The city of Rome held a crucial but ambiguous place in the cultural life of eighteenth-century Britain. Its importance as an artistic centre was undisputed: throughout the eighteenth century, the 'grand tour', culminating in a study of the ancient and modern monuments of Rome, was the essential conclusion of an élite education. Rome still functioned internationally as the pre-eminent city where painters and architects of all nations perfected their skills.

In the context of British politics, however, Rome as the capital of the Papal States was enemy territory. Ever since the sixteenth century, the governments of England and Scotland had maintained a constitutional hostility towards Catholicism.

After the deposition of the Catholic James VII and II in 1688, Papal Rome continued to celebrate his life and death with lavish public ceremonial, thus challenging the legitimacy of the Protestant régime in Britain. James VIII and III ('the Old Pretender') and his court took up residence in Rome after the failed Jacobite rising of 1715, where he maintained the state of a reigning monarch, thus greatly complicating the social geography of the city for British visitors.

Inevitably, Jacobite and Catholic exiles from Britain became important as intermediaries between British travellers and the Roman authorities. They took on the rôles of tourist guides, tutors in architecture and archaeology, architects, decorators, art-dealers and conoisseurs. The eighteenth-century term virtuoso can encompass elements of all these functions.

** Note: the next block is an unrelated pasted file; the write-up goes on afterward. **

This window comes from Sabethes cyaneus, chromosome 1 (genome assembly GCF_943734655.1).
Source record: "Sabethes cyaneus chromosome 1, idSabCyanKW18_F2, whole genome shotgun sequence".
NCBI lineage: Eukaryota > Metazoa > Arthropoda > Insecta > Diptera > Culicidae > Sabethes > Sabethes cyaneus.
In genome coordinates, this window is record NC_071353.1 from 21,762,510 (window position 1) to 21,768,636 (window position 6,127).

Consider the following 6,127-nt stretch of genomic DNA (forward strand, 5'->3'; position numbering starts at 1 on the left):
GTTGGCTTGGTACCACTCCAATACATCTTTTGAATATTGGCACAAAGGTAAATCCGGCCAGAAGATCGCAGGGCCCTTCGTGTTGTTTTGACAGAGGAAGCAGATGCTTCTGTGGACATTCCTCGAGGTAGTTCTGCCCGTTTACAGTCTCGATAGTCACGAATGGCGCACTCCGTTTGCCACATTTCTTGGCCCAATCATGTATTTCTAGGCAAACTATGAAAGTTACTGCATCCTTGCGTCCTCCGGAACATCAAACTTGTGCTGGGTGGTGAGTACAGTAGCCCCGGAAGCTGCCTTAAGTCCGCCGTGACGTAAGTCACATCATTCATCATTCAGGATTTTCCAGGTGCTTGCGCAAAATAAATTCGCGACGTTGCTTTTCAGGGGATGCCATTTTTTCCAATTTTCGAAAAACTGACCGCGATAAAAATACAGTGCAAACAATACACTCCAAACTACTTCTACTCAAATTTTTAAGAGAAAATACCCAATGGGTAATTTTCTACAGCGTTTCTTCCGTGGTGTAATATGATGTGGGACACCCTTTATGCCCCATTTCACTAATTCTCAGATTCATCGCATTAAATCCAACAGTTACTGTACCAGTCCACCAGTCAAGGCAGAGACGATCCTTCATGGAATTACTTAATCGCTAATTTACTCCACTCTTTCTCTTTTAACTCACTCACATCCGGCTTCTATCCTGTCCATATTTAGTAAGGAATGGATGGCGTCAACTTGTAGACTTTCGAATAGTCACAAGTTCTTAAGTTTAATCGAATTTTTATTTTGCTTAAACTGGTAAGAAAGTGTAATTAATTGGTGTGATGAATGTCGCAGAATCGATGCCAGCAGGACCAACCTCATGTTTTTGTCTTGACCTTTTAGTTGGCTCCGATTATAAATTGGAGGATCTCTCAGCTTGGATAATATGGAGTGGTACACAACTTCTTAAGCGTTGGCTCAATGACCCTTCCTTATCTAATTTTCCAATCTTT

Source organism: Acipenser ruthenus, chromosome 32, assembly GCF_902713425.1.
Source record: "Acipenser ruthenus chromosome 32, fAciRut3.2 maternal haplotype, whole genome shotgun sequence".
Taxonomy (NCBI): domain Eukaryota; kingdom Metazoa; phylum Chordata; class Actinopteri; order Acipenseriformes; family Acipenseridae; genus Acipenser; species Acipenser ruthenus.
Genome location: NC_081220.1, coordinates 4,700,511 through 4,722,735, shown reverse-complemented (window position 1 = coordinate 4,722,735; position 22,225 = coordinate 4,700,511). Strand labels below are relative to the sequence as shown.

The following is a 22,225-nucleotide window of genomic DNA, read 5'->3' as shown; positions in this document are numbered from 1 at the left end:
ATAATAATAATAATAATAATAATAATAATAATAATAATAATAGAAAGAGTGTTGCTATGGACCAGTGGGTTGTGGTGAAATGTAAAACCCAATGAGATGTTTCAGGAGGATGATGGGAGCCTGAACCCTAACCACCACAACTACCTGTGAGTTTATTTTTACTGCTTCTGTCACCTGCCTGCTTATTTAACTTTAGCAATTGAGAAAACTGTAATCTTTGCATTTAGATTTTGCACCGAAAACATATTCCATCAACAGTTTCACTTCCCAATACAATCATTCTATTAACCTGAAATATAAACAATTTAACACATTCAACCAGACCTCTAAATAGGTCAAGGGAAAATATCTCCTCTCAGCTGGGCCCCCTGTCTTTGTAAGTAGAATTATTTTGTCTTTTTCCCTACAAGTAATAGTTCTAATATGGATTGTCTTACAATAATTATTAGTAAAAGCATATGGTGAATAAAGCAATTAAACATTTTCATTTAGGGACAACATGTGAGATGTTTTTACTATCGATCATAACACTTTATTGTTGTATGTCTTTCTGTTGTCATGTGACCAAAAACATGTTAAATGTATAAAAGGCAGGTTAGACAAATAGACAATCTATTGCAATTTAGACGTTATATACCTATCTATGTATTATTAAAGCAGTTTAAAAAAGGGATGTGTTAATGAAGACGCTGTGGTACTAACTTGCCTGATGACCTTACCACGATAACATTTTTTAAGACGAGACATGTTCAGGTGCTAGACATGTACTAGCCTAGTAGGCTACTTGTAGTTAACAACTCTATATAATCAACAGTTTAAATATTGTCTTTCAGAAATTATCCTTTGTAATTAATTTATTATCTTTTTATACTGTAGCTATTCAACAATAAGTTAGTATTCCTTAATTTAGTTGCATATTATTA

Eminent amongst these virtuosi were the group of Scots, all with Jacobite connections, two of whom are the main subject of this exhibition: James Byres of Tonley, and James Irvine of Drum. Although they are little remembered today, their ambiguous circle in Rome (ambiguous in terms of nationality, social position and sexuality) was one of the crucial conduits through which the Grand Tour operated and by which works of art produced in Rome by native and visiting artists found their way into British collections.

The inventory of Byres's apartments in the Strada Paolina in Rome suggest a rich environment, with many paintings by Scottish and Italian painters. Something of this ambiance is evoked by the setting of the exhibition.

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